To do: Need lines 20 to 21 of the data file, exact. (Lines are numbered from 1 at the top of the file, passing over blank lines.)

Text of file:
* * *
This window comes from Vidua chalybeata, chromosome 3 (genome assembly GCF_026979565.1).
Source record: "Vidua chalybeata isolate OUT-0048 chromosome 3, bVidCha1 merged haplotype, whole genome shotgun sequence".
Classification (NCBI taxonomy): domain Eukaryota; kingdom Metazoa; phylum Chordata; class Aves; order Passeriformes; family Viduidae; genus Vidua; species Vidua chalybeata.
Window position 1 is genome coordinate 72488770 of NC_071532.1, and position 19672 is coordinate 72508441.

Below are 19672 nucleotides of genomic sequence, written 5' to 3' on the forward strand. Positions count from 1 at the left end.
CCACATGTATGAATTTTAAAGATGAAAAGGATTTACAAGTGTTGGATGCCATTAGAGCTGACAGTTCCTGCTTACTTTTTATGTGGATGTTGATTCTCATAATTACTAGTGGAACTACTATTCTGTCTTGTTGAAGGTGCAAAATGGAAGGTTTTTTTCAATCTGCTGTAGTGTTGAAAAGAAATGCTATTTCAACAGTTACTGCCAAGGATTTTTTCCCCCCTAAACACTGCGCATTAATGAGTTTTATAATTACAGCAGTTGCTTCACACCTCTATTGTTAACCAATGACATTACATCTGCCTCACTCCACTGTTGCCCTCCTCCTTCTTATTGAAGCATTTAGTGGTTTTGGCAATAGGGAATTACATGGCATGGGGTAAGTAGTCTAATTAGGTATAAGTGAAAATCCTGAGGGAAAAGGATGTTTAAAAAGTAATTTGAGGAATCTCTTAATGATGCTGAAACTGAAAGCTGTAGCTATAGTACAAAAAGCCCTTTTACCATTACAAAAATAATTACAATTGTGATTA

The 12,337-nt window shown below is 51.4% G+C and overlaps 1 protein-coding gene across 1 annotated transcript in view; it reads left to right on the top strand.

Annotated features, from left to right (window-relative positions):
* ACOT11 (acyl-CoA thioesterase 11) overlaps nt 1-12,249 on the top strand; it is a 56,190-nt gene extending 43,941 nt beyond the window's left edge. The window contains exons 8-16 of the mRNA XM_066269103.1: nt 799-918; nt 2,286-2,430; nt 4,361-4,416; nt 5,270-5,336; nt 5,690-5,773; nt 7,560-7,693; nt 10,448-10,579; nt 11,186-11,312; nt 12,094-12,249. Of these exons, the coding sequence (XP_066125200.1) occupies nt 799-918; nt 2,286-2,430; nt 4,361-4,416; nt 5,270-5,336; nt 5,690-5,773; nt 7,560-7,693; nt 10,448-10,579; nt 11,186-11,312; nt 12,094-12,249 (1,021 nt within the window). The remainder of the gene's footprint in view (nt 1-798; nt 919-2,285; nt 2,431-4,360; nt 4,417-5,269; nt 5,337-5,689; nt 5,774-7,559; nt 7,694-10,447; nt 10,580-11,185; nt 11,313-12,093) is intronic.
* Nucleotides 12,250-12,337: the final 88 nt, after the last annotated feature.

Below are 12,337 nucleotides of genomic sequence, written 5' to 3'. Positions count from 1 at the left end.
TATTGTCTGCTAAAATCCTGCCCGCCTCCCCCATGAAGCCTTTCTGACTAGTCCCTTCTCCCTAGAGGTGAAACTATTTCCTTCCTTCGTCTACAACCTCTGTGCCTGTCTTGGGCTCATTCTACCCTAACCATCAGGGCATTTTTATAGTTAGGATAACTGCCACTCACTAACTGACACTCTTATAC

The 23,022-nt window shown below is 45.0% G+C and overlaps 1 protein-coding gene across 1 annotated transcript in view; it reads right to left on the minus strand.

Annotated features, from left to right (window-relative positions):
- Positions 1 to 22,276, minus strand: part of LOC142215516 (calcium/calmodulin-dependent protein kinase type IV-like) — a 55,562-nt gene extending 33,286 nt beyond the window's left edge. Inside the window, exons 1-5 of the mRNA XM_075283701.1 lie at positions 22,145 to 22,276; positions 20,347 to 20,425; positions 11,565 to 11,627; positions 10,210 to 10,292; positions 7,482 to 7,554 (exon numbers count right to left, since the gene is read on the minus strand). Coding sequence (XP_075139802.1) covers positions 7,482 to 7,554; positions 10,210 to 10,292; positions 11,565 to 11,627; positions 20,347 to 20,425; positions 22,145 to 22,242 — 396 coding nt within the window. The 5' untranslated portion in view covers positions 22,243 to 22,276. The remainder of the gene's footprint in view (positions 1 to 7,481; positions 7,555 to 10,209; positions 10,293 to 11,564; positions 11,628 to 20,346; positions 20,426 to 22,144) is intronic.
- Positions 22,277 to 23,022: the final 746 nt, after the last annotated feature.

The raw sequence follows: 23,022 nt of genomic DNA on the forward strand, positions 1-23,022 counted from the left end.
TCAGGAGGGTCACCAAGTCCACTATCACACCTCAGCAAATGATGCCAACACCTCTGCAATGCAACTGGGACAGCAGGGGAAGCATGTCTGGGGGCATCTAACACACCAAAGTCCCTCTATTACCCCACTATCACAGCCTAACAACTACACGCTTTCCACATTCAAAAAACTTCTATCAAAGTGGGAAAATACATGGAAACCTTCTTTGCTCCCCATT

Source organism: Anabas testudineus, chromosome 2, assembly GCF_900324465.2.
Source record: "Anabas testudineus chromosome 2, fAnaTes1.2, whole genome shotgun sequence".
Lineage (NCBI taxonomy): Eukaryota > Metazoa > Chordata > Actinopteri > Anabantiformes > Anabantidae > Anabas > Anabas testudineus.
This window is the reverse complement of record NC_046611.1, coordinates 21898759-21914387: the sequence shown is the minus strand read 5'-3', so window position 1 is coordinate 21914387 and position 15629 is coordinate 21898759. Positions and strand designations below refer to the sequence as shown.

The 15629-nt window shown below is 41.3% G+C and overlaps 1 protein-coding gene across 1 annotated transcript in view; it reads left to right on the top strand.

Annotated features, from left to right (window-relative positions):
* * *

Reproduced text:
Source record: "Anabas testudineus chromosome 2, fAnaTes1.2, whole genome shotgun sequence".
Lineage (NCBI taxonomy): Eukaryota > Metazoa > Chordata > Actinopteri > Anabantiformes > Anabantidae > Anabas > Anabas testudineus.